Then in the first half of 2004, Kitty figured prominently in the series-ending arc of the Claremont/Igor Kordey series Xtreme X-Men, the last issue of which was published just weeks before this first issue of Astonishing X-Men hit the shelves. But as I said, you’d never know it; Whedon treats Kitty’s return to the X-Mansion like a young adult going back to look at the grade school gymnasium that used to look so cavernous.

Claremont had gradually turned his plucky X-kid into a grad school sexpot. Joss Whedon immediately dialed that image way back. Astonishing Kitty is astonishingly chaste and optimistic, though as we’ll see, not naïve, particularly where Miss Emma Frost is concerned. This particular issue has multiple callbacks to Kitty’s early days but also shows her as a confident woman, now completely prepared to trade barbs with Emma Frost instead of just running for cover. Kitty gets a hero moment in pretty much every issue of Whedon’s run; I will call them out as we go along.

Buffy the Vampire Slayer was renowned for its “Buffyspeak,” a hip teen patois inspired by the breezy dialogue in Amy Heckerling’s film Clueless (1995), brimming with repurposed words and pop culture references like Kitty’s allusion (see above) to the “sorting hat” that divides incoming students into different cliques by temperament in J.K. Rowling’s novel Harry Potter and the Sorceror’s Stone (1997).

We also get a brief teaser about the main plot of the “Gifted” arc, with Dr. Kavita Rao working with a young mutant named Tildie in a spooky Exorcist-type scenario. It’s just enough to make us aware of these two characters and wonder what they are doing. Dr. Rao is the first of the three strong female characters which Whedon will introduce over the course of this first arc of Astonishing X-Men.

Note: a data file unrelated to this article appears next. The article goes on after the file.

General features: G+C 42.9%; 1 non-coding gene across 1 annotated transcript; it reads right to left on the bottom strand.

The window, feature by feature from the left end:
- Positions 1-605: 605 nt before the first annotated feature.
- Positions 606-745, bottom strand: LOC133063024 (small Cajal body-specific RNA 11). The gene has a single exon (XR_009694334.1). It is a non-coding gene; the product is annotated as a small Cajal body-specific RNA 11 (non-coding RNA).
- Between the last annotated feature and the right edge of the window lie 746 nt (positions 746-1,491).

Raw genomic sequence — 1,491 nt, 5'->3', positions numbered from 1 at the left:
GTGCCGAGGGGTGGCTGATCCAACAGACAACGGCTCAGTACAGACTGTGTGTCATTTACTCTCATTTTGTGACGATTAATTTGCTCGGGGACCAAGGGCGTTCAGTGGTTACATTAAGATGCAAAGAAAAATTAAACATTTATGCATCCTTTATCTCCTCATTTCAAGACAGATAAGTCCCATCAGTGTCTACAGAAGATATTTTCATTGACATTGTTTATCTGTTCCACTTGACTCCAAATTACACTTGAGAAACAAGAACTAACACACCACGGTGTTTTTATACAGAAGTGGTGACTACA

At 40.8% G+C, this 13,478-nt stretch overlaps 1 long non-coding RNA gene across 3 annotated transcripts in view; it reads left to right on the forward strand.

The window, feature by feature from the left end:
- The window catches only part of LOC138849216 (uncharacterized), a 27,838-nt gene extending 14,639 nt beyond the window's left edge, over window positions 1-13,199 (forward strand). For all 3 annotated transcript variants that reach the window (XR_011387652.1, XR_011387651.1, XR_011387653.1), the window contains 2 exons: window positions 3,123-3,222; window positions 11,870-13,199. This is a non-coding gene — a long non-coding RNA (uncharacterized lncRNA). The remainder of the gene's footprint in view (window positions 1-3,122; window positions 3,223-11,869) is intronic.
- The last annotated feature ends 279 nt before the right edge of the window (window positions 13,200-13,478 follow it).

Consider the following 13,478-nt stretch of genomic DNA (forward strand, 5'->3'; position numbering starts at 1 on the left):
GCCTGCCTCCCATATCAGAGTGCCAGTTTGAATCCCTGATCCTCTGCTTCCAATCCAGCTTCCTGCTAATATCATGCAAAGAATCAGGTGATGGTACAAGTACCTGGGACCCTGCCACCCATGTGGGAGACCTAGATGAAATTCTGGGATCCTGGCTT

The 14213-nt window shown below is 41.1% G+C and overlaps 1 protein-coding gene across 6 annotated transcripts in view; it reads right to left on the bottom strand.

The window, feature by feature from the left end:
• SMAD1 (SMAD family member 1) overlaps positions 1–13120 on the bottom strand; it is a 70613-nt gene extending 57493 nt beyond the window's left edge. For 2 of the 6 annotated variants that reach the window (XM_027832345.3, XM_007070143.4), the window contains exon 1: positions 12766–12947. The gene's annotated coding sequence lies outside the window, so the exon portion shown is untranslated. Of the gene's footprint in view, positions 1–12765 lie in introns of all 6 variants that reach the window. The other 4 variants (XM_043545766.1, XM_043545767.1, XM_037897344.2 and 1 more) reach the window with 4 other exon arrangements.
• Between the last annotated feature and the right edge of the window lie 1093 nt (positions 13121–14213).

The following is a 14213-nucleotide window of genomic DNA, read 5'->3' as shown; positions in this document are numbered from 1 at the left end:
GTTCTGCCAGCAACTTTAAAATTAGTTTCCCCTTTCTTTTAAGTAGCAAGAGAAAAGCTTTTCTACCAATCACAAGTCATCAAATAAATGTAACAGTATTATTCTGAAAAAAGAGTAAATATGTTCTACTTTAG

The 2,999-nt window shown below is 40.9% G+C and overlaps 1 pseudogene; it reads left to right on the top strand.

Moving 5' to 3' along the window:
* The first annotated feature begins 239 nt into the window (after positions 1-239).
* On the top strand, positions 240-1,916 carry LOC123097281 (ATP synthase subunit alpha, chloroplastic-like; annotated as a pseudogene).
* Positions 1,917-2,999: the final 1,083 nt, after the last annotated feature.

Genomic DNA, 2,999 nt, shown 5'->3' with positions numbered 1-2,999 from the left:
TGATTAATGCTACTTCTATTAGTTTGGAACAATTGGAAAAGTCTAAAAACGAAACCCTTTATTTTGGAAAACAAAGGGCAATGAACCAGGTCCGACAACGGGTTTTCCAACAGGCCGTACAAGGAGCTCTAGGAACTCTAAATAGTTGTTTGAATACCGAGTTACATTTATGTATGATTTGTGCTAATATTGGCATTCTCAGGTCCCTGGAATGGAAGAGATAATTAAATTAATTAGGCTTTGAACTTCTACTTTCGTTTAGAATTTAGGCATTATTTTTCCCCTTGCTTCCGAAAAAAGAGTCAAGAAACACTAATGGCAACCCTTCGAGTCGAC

Remember Grant Morrison’s Quentin Quire “Kid Omega” story arc, in which Xavier’s dream of integrating the school with normal human students was defeated by a student insurrection which left Xavier so disillusioned that he resigned? Well, now that Scott and Emma are running the school, we get confirmation from the horses’ mouth that regular humans are on the faculty now. No word as yet about the student body. It makes perfect sense that the school would employ regular teachers to teach all the regular subjects. Do we ever see any of these teachers? Nope! But at least knowing that they exist gives the “school” aspect of X-Men a patina of legitimacy that I don’t recall it ever having under any previous X-scribe.

After spending Grant Morrison’s 40 issues wearing black turtlenecks under rescue team jackets marked with fat fluorescent yellow “X” across the front and back, the team is now back in traditional X-Men togs. Scott wears a version of his usual blue body stocking. Wolverine is back in the yellow tigerstripe in which he first appeared rather than the tan-and-brown version favored by John Byrne. Emma shows the most skin, but less (skin; more cloth) than either of the absurd X-halters she wore under Morrison and Frank Quitely. Kitty’s costume is worth a post of its own down the line. And Beast’s V-topped jumper is… interesting? The return to “superhero suits” was mandated to Whedon by Marvel on behalf of various merchandise franchisees who fretted that their T-shirts and lunchboxes needed to match the current appearance of the characters in the comics, so the New costumes of Grant Morrison’s era went bye-bye.

Near mint, 1st printing. Check description for more pictures.